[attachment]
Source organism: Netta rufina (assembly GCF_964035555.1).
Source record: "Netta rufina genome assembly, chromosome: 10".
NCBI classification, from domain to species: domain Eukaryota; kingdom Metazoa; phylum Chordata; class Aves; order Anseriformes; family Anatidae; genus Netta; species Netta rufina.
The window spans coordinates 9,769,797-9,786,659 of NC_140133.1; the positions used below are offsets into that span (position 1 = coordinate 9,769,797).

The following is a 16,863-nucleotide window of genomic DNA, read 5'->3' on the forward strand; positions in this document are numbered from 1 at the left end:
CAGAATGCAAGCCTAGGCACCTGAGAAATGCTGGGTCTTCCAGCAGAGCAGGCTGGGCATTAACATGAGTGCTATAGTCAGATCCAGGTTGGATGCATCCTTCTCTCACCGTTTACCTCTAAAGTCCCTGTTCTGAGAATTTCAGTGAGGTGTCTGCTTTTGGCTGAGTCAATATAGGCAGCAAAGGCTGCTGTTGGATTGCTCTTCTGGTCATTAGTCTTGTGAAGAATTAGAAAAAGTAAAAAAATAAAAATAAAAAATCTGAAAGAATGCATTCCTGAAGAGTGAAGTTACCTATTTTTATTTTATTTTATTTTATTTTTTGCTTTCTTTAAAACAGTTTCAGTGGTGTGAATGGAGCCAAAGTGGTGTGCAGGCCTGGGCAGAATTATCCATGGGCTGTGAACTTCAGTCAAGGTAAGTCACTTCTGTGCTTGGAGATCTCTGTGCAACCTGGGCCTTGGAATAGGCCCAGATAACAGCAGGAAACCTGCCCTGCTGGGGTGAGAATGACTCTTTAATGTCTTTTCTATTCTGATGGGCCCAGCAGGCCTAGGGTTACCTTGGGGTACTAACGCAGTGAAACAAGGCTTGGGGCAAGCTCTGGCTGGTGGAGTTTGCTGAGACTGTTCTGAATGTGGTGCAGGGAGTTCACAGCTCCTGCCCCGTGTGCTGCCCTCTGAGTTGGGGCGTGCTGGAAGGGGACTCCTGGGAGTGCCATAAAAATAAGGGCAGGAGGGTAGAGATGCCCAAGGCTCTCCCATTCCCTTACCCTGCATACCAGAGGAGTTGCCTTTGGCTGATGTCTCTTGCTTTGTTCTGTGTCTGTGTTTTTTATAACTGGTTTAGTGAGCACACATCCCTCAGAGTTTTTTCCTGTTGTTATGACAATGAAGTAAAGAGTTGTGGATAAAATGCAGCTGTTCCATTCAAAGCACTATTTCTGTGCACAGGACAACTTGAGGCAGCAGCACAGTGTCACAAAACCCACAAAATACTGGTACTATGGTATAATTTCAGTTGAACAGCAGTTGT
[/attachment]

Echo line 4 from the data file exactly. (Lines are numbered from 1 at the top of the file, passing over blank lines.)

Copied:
The window spans coordinates 9,769,797-9,786,659 of NC_140133.1; the positions used below are offsets into that span (position 1 = coordinate 9,769,797).